John Dewey (1859-1952), an American pragmatist philosopher, who placed experience as a central axis in the construction of thought and democracy, had a very great influence in the first half of the 20th Century, in politics, psychology, philosophy, pedagogy (Célestin Freinet, for example, claimed to be inspired by Dewey’s thought). Then it was forgotten, seen as too optimistic.
John Dewey’s ideas have come back to the forefront since the beginning of the 2000s. In my opinion, they are valuable tools to accompany the implementation of efficient systems of human cooperation: in his book The Public and its Problems (1927), he postulates that no political system can function if it is not capable of questioning itself in depth as it experiments. In his work Art as experience (1934), he argues that art is first and foremost a lived, shared experience, and not an external and superior object.
The work of art is generally identified with the building, book, painting or statue whose existence is on the fringes of human experience. Since the true work of art is in fact composed of the actions and effects of that product on experience, this identification does not promote understanding.
I find John Dewey inspiring because, in contrast to the quest for “good principles”, his approach supports the legitimacy of concrete and agile methods of experimentation, which seem to me the most adapted to actions, especially cultural ones, in our uncertain and constantly changing world, due to the upheavals linked to digital technology, ecological mutations, and others. This agility seems to me to be necessary so that culture can be one of the incarnate tools of a living democracy.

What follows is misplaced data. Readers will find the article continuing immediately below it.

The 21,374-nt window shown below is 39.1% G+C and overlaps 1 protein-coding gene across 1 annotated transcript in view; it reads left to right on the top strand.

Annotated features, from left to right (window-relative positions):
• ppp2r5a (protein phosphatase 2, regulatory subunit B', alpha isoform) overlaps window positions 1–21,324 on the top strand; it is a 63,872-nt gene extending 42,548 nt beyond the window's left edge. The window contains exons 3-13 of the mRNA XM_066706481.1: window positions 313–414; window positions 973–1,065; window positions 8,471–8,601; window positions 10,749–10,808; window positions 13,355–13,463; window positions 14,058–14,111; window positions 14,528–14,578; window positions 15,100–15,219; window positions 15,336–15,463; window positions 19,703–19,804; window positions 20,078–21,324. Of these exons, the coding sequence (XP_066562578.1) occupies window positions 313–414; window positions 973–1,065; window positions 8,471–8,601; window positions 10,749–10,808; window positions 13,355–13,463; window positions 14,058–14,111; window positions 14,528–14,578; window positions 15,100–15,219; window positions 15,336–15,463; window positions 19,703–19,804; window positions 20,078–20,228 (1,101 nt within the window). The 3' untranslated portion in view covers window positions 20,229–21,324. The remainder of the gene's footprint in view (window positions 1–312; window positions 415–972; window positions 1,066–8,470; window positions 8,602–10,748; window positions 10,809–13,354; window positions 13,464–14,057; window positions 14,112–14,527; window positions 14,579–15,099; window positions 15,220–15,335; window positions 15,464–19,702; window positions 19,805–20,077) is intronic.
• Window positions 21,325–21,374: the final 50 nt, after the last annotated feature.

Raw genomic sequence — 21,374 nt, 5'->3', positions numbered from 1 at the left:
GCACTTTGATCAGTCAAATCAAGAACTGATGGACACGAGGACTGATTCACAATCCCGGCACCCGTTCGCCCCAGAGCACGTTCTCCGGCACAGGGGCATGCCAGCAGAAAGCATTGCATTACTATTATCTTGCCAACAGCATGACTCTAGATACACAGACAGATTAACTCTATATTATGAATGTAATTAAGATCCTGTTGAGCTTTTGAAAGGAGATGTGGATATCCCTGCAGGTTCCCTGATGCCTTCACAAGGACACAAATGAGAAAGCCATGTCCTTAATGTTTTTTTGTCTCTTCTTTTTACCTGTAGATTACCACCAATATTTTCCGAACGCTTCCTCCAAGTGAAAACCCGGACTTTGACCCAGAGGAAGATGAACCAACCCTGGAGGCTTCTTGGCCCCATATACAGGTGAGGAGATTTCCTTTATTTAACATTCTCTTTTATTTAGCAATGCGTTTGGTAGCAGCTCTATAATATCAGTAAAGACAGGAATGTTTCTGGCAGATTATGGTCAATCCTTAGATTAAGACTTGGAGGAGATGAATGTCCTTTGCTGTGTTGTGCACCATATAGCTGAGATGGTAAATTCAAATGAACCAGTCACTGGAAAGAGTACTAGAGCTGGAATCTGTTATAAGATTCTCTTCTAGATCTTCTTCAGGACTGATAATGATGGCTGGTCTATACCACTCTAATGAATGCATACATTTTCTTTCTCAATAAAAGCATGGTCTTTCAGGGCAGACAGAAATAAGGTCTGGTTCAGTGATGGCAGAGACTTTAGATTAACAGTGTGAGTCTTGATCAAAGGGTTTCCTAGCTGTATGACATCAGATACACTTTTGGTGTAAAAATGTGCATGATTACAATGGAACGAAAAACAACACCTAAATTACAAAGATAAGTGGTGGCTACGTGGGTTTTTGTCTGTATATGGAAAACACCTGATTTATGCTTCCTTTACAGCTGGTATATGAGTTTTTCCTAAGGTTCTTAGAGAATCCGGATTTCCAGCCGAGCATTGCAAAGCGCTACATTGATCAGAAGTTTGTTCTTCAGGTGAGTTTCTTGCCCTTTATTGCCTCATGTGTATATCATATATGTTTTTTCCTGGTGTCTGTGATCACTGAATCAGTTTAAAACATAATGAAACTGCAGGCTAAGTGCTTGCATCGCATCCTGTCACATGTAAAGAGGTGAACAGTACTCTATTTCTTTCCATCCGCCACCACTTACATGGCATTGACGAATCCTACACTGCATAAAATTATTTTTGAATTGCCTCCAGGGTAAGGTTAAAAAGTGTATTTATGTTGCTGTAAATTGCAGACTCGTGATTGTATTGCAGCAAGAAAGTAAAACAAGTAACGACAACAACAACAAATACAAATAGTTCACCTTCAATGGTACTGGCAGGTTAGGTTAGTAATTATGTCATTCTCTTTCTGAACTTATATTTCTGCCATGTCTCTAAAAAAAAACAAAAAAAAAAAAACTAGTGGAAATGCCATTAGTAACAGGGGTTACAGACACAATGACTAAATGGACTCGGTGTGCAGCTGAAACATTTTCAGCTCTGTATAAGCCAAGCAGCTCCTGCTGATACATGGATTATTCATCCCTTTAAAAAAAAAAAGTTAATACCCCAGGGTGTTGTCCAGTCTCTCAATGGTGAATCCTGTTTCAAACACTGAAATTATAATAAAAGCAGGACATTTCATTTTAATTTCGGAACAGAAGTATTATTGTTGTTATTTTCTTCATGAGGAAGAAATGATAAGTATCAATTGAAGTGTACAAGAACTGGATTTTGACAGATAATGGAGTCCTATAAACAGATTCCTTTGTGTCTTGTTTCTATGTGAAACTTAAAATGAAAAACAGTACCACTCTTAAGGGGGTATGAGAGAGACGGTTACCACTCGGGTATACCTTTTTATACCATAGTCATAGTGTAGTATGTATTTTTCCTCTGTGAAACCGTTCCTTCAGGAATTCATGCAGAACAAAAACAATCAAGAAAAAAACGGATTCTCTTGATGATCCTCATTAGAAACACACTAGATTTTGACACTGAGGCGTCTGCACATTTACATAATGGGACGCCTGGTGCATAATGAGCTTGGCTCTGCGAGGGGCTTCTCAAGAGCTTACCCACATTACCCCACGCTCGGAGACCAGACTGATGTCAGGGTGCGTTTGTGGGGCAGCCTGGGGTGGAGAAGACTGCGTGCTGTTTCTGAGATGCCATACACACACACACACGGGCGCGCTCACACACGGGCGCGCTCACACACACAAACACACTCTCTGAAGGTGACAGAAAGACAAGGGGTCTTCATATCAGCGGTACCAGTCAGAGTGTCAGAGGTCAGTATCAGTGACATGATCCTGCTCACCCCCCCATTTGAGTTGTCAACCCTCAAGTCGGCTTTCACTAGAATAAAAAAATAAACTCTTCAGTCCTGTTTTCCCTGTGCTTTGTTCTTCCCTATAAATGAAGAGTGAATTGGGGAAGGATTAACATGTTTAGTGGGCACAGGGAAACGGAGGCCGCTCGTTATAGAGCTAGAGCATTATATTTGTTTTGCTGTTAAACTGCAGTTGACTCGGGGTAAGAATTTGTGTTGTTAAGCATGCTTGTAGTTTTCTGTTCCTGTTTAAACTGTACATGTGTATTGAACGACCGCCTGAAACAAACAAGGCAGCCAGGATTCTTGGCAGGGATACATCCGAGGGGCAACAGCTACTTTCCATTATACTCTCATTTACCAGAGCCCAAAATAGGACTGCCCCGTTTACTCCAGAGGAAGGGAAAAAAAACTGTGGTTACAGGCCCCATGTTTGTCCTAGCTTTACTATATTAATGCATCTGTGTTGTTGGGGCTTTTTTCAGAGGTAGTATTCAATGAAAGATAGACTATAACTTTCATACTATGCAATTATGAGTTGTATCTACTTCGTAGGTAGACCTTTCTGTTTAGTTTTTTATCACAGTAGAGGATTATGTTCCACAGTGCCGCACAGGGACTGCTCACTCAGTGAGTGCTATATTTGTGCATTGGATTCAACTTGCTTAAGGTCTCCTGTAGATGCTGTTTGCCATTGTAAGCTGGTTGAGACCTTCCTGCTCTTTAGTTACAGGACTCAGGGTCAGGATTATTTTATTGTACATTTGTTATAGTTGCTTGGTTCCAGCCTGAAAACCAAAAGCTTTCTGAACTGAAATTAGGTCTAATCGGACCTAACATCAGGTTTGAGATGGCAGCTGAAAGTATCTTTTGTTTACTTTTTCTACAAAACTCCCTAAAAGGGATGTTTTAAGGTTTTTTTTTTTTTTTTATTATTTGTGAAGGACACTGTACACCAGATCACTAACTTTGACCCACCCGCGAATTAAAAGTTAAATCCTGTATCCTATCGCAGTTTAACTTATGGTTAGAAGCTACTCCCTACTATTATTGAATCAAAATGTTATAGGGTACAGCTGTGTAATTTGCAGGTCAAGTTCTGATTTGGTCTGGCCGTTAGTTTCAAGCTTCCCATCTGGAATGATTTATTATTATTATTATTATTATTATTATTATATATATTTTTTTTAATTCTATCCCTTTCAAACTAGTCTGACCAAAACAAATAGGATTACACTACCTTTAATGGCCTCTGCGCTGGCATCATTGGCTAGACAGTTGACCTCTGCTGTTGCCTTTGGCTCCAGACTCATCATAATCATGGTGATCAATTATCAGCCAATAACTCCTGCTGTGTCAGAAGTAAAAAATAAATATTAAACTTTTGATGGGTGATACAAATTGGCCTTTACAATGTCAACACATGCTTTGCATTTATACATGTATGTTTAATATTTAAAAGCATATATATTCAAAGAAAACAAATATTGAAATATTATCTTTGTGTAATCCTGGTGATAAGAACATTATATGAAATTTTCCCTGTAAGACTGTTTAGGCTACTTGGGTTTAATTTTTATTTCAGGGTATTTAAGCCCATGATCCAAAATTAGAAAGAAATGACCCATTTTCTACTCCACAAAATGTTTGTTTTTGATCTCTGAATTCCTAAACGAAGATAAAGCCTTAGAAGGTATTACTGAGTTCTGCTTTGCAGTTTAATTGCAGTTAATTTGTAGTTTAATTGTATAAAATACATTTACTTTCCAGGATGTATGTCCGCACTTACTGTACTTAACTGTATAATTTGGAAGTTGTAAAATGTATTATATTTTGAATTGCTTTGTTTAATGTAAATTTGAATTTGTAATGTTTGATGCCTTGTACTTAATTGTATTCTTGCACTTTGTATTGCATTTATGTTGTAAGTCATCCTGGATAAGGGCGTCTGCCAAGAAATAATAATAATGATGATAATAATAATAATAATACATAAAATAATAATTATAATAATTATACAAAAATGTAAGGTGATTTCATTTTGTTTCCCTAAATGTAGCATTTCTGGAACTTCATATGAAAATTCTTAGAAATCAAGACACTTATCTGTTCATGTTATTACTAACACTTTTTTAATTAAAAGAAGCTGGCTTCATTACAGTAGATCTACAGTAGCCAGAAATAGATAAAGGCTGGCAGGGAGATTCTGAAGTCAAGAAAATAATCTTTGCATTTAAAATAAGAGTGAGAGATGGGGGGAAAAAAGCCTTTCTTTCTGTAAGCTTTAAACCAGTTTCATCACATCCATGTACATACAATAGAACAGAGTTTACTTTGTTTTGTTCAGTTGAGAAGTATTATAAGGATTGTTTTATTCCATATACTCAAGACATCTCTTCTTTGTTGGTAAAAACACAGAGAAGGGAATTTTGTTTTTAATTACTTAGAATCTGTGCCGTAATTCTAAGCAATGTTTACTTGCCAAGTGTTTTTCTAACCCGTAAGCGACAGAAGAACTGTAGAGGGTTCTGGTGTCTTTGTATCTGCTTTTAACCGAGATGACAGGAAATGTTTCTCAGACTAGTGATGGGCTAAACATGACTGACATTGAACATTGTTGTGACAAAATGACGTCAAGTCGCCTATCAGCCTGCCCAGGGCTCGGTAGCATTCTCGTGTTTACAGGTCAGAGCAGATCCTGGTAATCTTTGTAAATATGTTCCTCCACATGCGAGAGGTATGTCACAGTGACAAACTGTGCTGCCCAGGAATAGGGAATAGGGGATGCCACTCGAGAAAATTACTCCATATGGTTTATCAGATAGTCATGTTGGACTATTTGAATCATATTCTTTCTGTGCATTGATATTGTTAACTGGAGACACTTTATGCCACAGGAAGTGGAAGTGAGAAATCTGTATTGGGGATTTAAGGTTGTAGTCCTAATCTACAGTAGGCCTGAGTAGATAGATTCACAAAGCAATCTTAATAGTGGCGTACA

“Art as experience”, or restoring the continuity between art and life
By Colette Tron
In his famous book “Art as Experience”, the pragmatist John Dewey argued that experience is the secure basis on which the theory of art and aesthetics can be founded, all aesthetics coming from experience, thus restoring its meaning to the Greek term aisthesis as sensation, or sensible experience.
“There is constantly experience”, wrote Dewey, but its completion and its unity towards the aesthetic consists in “composing an experience”, passing by “the realization of a process” and consisting in an interaction between the man and his environment, his realities, raising thus the link “significant with the conditions of appearance” of the culture and the art.
However, he wrote: “Once an artistic product is recognized as a classical work, it is somehow isolated from the human conditions that presided over its creation and from the human consequences that it engenders in the real life and experience. When artistic objects are separated from both the conditions of their origin and their effects and actions in experience, they become surrounded by a wall that renders their overall meaning almost opaque.”
Dewey’s conceptual goal is to “restore this continuity”, or to abolish “the distinction”, between “the refined and intense forms of experience that are works of art” and everyday life, its events, as constitutive elements of experience, i.e., to “understand aesthetics, its formation, its genealogy, or generation (the philosopher Bernard Stiegler had developed the idea of”genealogy of the sensitive“) in the ordinary conditions of the life, individual and collective,”raw material of the experience“, of its activities, in the vitality, the presence and the attention to the world that every individual invests there. This participation in the world passing by the senses as much as by the spirit, by the sensitive with the intelligible. It is a question of understanding the cultural context and the living practices which give place to the realization of the works, and to their significance, whatever their nature. Against”a separation between the art and the objects and scenes of the ordinary experience" and the decline of the aesthetic experience.
And again, according to Dewey: “The works of art which are not distant from the ordinary life and are widely appreciated by a community are the signs of a welded collective life”.
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